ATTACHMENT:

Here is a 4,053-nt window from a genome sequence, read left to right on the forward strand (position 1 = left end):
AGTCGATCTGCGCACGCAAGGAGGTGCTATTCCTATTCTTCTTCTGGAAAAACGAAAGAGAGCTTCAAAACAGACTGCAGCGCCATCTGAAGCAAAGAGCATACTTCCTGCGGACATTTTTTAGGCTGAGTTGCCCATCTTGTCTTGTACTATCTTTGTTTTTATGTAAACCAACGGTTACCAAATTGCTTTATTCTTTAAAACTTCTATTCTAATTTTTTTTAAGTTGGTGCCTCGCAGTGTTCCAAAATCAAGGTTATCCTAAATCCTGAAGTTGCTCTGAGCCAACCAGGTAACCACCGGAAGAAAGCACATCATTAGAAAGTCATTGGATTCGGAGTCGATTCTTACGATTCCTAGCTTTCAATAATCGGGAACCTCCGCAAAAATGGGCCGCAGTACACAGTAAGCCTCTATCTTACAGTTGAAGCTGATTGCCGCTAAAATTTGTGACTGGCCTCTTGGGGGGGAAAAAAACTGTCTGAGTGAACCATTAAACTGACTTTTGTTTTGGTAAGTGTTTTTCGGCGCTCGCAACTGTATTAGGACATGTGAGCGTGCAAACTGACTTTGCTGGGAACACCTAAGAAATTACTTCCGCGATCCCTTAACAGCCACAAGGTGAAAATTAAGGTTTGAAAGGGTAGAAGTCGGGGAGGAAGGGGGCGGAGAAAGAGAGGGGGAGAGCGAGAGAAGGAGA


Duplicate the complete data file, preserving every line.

Here is a 4,053-nt window from a genome sequence, read left to right on the forward strand (position 1 = left end):
AGTCGATCTGCGCACGCAAGGAGGTGCTATTCCTATTCTTCTTCTGGAAAAACGAAAGAGAGCTTCAAAACAGACTGCAGCGCCATCTGAAGCAAAGAGCATACTTCCTGCGGACATTTTTTAGGCTGAGTTGCCCATCTTGTCTTGTACTATCTTTGTTTTTATGTAAACCAACGGTTACCAAATTGCTTTATTCTTTAAAACTTCTATTCTAATTTTTTTTAAGTTGGTGCCTCGCAGTGTTCCAAAATCAAGGTTATCCTAAATCCTGAAGTTGCTCTGAGCCAACCAGGTAACCACCGGAAGAAAGCACATCATTAGAAAGTCATTGGATTCGGAGTCGATTCTTACGATTCCTAGCTTTCAATAATCGGGAACCTCCGCAAAAATGGGCCGCAGTACACAGTAAGCCTCTATCTTACAGTTGAAGCTGATTGCCGCTAAAATTTGTGACTGGCCTCTTGGGGGGGAAAAAAACTGTCTGAGTGAACCATTAAACTGACTTTTGTTTTGGTAAGTGTTTTTCGGCGCTCGCAACTGTATTAGGACATGTGAGCGTGCAAACTGACTTTGCTGGGAACACCTAAGAAATTACTTCCGCGATCCCTTAACAGCCACAAGGTGAAAATTAAGGTTTGAAAGGGTAGAAGTCGGGGAGGAAGGGGGCGGAGAAAGAGAGGGGGAGAGCGAGAGAAGGAGA